LibLink: Nick Clegg: Free speech must not be the victim in fighting extremism

In this week’s Standard column, Nick Clegg looks at the controversy surrounding Donald Trump and Tyson Fury and questions the knee jerk reactions that call for them to be banned:

But there are always things in life which are unpleasant and offensive. Donald Trump is a dangerous loudmouth. Tyson Fury is a terrible role model. Germaine Greer is wrong on transgender rights.

Maybe it’s the instant, push-button, “something must be done” culture of the internet age. Adding your name to an online petition without a second’s thought is a gratifyingly rapid reflex to something that is irritating or outrageous in the news. It’s the digital equivalent of children stamping their feet in anger or frustration. My kids do it all the time.

But in the real world we can’t just wish away everything we don’t like. More importantly, banning stuff doesn’t mean it goes away — it just pops up somewhere else. Barring Trump from the UK is the political equivalent of playing Whack-a-Mole — he’ll just pop up somewhere else, twice as loud.

In a liberal society, offensive views should be challenged, not blocked. Bigots should be exposed and defeated in argument. Big-mouthed cretins should be ridiculed, not turned into martyrs (and certainly not elected president).

He then gave a bit of an insight into the arguments between the Liberal Democrats and the Conservatives:

The Lib-Dems saw the solution in free speech where extremist ideas are beaten and discredited in public debate; the Conservatives sought to restrict or ban extremists from the airwaves or the internet for saying divisive things. The Home Office proposed so-called “banning orders” for groups that fell short of the existing threshold for proscription under the Terrorism Act — giving the Government far greater freedom to ban groups it didn’t like — and Asbo-style powers to prevent people from saying “extreme” things.

Towards the end of last year the Home Office produced a draft Extremism Strategy, which included everything from banning orders to “fundamental British values” tests for foreigners applying for visas, to powers to allow the Government to pre-approve TV programmes for broadcast.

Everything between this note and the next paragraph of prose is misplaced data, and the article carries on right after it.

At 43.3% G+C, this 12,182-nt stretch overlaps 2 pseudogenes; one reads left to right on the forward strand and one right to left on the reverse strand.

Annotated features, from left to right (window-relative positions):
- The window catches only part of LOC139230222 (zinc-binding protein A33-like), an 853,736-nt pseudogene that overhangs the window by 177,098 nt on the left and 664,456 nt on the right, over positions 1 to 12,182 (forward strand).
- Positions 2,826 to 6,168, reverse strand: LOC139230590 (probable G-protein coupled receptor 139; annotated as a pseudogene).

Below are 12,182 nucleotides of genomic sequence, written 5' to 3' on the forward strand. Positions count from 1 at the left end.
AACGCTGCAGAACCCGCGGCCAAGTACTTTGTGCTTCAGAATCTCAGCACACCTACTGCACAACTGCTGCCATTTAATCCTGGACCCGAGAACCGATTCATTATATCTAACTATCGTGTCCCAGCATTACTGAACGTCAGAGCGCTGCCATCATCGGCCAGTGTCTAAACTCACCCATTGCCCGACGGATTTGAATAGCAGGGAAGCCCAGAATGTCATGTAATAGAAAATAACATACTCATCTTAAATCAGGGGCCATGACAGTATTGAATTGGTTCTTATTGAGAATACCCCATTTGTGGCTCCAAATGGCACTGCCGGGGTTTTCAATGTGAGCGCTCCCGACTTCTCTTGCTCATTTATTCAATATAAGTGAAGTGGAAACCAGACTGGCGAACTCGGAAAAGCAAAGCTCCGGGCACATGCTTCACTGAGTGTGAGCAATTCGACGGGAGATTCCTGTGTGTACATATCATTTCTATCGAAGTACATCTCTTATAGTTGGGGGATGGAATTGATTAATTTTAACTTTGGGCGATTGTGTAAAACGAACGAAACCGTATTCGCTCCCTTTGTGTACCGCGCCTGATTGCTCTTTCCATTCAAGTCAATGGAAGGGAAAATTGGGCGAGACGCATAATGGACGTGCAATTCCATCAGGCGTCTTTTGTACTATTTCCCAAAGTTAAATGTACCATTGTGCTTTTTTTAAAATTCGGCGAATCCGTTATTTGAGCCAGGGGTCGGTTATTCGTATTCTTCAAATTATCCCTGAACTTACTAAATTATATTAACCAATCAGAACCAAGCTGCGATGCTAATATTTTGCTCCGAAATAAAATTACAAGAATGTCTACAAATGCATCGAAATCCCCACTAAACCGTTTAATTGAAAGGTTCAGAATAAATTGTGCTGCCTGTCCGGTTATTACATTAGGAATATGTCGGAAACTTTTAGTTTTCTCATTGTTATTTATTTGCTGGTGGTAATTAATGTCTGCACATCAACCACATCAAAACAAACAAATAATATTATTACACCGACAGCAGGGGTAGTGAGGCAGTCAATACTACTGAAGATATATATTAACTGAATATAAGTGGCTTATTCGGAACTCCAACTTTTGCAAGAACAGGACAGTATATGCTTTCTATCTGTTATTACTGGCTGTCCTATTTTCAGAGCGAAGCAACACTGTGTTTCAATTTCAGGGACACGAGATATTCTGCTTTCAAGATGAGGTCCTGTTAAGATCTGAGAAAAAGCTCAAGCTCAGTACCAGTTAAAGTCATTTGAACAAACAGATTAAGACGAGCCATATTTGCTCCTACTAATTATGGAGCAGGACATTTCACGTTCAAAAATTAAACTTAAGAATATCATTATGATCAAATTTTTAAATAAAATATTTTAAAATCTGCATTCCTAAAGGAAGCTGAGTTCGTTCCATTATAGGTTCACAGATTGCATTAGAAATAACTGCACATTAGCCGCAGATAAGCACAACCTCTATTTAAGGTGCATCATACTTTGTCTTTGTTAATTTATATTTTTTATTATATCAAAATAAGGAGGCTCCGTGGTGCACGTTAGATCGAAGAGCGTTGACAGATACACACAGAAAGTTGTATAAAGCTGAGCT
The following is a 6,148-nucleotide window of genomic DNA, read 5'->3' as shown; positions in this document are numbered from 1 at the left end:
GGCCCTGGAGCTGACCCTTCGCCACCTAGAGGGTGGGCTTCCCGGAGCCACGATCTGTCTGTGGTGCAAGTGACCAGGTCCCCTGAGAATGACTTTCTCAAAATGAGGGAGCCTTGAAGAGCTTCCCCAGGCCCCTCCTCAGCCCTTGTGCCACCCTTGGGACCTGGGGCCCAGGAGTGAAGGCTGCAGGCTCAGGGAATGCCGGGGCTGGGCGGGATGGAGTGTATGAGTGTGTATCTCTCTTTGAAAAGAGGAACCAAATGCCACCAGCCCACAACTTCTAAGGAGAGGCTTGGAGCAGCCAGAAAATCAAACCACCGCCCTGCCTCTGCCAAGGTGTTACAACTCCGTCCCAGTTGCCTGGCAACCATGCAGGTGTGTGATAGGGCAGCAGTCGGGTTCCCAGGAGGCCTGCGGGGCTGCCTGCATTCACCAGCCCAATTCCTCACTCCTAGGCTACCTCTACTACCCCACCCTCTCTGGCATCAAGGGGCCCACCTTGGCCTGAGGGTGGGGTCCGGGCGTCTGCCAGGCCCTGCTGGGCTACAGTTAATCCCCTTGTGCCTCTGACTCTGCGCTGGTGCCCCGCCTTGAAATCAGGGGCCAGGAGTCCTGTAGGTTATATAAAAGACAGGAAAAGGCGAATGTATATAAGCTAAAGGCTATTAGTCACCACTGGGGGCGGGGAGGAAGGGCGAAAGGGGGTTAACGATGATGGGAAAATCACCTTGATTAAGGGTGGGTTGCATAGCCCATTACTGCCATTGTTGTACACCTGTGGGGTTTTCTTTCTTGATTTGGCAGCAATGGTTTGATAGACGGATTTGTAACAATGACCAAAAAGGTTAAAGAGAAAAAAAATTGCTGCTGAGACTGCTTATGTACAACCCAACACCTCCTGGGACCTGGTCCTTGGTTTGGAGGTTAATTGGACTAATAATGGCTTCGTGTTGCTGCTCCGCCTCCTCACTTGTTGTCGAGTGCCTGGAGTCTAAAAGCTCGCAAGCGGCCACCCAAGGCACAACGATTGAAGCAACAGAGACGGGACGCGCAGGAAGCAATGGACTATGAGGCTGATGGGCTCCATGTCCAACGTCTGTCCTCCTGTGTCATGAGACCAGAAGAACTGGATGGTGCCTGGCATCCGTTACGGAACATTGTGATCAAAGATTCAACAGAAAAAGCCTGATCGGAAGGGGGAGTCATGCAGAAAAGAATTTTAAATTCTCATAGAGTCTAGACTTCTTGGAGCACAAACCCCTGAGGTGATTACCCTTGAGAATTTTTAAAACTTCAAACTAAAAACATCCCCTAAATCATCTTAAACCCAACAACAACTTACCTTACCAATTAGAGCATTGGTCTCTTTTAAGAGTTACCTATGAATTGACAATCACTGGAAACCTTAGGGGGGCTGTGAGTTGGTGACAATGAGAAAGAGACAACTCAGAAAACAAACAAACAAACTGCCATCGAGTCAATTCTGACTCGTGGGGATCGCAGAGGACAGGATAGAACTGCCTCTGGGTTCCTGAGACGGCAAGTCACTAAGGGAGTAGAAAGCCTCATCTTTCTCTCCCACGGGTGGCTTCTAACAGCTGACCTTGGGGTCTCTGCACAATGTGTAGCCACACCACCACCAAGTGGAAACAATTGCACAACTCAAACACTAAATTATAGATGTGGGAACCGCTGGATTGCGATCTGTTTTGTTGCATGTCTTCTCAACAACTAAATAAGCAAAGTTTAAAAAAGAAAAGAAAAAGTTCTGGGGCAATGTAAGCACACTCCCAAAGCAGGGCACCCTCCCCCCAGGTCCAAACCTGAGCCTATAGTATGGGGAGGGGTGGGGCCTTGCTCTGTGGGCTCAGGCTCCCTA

More recently, thankfully, the Government appears to have backed off from some of the more unworkable ideas but still wants to go ahead with the banning orders and Asbo-style powers.

He concludes that:

Free speech is the antidote, not the cause, of unpleasant opinions.

What do you think? Are there limits? If so, where and how do you draw the line?

You can read the whole article here.

* Newshound: bringing you the best Lib Dem commentary published in print or online.

Read more by or more about , or .
This entry was posted in LibLink.
Advert

2 Comments

  • Alan Hughes 19th Dec '15 - 5:23pm

    I was glad to find this link to the article. He has expressed well my concerns with increasingly illiberal times. This is one area which puts clear water between the liberals and the conservatives and labour. As an ex-labour voter, looking for a home, it is quite attractive.

Post a Comment

Lib Dem Voice welcomes comments from everyone but we ask you to be polite, to be on topic and to be who you say you are. You can read our comments policy in full here. Please respect it and all readers of the site.

If you are a member of the party, you can have the Lib Dem Logo appear next to your comments to show this. You must be registered for our forum and can then login on this public site with the same username and password.

To have your photo next to your comment please signup your email address with Gravatar.

Your email is never published. Required fields are marked *

*
*
Please complete the name of this site, Liberal Democrat ...?

Advert



Recent Comments

  • User AvatarKeith Legg 18th Nov - 5:59am
    And just reading the Scotsman article, I particularly liked this quote from the SNP candidate: "The longer answer is people in East Dunbartonshire are fed-up...
  • User AvatarKeith Legg 18th Nov - 5:57am
    @Yousuf Farah - I'd say it was pretty unlikely. Yes, the SNP are hellbent on winning it back - but even then they realise their...
  • User AvatarRossMcL 18th Nov - 1:12am
    Well Yousuf you started saying it was "very likely" the SNP would win ED, and now you're saying: "they might. who knows." In other words,...
  • User AvatarJoseph Bourke 18th Nov - 1:10am
    Paul Pettinger, Ed Davey in his speech has said: " I can announce today that across a 5 year Parliament, Liberal Democrats would spend and...
  • User AvatarYousuf Farah 17th Nov - 11:58pm
    @Peter Martin Come on, there is no way the Lib Dems will form any kind of coalition or pact with the Tories after the election,...
  • User AvatarYousuf Farah 17th Nov - 11:45pm
    @RossMcL Well the SNP won it in the EU parliament elections this year, so that's usually a good indicator that the people there might vote...